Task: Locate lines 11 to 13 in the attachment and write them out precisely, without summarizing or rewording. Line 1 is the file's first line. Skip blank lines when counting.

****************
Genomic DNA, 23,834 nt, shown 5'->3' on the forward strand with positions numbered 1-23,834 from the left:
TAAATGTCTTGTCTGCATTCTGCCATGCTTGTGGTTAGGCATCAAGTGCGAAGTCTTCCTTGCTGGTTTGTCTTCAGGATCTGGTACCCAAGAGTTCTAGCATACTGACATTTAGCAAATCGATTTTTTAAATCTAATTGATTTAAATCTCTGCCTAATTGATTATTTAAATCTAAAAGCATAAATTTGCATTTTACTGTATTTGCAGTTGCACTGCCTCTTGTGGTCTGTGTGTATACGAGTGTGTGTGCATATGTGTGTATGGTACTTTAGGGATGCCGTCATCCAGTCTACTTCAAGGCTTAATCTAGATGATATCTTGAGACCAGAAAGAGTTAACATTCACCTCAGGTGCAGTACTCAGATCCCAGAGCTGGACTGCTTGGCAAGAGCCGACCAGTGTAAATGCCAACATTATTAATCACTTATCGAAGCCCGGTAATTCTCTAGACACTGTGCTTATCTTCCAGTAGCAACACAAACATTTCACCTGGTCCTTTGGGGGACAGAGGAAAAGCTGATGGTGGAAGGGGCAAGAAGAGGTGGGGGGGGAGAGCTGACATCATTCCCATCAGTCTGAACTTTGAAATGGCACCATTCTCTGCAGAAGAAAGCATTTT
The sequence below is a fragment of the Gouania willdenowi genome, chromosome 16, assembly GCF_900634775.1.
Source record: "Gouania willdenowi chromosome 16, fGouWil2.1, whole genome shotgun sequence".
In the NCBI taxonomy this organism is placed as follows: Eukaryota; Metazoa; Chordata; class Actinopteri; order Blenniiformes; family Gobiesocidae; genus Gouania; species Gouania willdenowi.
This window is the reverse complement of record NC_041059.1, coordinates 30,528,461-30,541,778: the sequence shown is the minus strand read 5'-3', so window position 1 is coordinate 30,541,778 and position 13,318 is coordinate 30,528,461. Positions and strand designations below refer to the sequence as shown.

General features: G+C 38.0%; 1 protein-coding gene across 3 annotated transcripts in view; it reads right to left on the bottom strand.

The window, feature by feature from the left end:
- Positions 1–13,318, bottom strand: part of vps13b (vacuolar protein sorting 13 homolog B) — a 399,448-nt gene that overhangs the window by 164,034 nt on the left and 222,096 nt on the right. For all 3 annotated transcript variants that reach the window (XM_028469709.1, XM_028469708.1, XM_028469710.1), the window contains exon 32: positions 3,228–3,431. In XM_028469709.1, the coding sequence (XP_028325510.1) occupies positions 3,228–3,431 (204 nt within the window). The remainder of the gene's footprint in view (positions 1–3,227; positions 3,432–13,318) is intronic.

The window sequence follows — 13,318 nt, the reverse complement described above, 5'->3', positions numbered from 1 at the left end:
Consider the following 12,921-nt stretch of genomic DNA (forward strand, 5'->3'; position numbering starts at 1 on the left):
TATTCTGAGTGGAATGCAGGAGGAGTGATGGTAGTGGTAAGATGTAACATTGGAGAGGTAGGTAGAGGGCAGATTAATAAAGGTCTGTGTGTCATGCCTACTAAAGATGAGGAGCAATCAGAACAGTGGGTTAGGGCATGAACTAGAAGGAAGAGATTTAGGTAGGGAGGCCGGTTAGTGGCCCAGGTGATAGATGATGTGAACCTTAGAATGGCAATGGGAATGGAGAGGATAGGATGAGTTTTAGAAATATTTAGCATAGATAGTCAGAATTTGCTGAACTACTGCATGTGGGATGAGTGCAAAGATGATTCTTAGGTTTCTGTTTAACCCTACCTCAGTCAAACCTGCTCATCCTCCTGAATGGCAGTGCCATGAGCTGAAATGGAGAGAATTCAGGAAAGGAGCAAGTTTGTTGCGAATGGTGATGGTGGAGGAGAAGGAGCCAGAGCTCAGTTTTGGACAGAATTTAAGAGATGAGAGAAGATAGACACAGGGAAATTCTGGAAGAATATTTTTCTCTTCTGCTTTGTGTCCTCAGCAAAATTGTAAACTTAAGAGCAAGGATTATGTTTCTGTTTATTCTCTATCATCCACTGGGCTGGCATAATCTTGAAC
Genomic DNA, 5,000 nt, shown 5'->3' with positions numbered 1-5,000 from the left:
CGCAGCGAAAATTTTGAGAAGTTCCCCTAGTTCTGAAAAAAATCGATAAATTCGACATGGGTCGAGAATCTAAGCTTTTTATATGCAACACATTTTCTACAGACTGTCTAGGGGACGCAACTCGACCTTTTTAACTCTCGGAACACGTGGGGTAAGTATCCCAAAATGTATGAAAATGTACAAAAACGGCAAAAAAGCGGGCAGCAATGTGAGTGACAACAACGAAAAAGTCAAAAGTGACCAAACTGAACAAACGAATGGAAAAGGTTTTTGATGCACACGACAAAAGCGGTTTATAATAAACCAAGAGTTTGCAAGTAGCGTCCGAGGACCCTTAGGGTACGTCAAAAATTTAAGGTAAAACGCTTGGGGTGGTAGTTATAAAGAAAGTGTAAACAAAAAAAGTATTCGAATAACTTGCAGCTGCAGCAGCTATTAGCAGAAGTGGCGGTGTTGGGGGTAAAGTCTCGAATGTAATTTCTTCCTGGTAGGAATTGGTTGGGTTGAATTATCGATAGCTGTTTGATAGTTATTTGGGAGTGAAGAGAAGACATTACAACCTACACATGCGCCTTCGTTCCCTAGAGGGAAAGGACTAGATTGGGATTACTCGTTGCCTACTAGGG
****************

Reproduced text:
Consider the following 12,921-nt stretch of genomic DNA (forward strand, 5'->3'; position numbering starts at 1 on the left):
TATTCTGAGTGGAATGCAGGAGGAGTGATGGTAGTGGTAAGATGTAACATTGGAGAGGTAGGTAGAGGGCAGATTAATAAAGGTCTGTGTGTCATGCCTACTAAAGATGAGGAGCAATCAGAACAGTGGGTTAGGGCATGAACTAGAAGGAAGAGATTTAGGTAGGGAGGCCGGTTAGTGGCCCAGGTGATAGATGATGTGAACCTTAGAATGGCAATGGGAATGGAGAGGATAGGATGAGTTTTAGAAATATTTAGCATAGATAGTCAGAATTTGCTGAACTACTGCATGTGGGATGAGTGCAAAGATGATTCTTAGGTTTCTGTTTAACCCTACCTCAGTCAAACCTGCTCATCCTCCTGAATGGCAGTGCCATGAGCTGAAATGGAGAGAATTCAGGAAAGGAGCAAGTTTGTTGCGAATGGTGATGGTGGAGGAGAAGGAGCCAGAGCTCAGTTTTGGACAGAATTTAAGAGATGAGAGAAGATAGACACAGGGAAATTCTGGAAGAATATTTTTCTCTTCTGCTTTGTGTCCTCAGCAAAATTGTAAACTTAAGAGCAAGGATTATGTTTCTGTTTATTCTCTATCATCCACTGGGCTGGCATAATCTTGAAC
Genomic DNA, 5,000 nt, shown 5'->3' with positions numbered 1-5,000 from the left: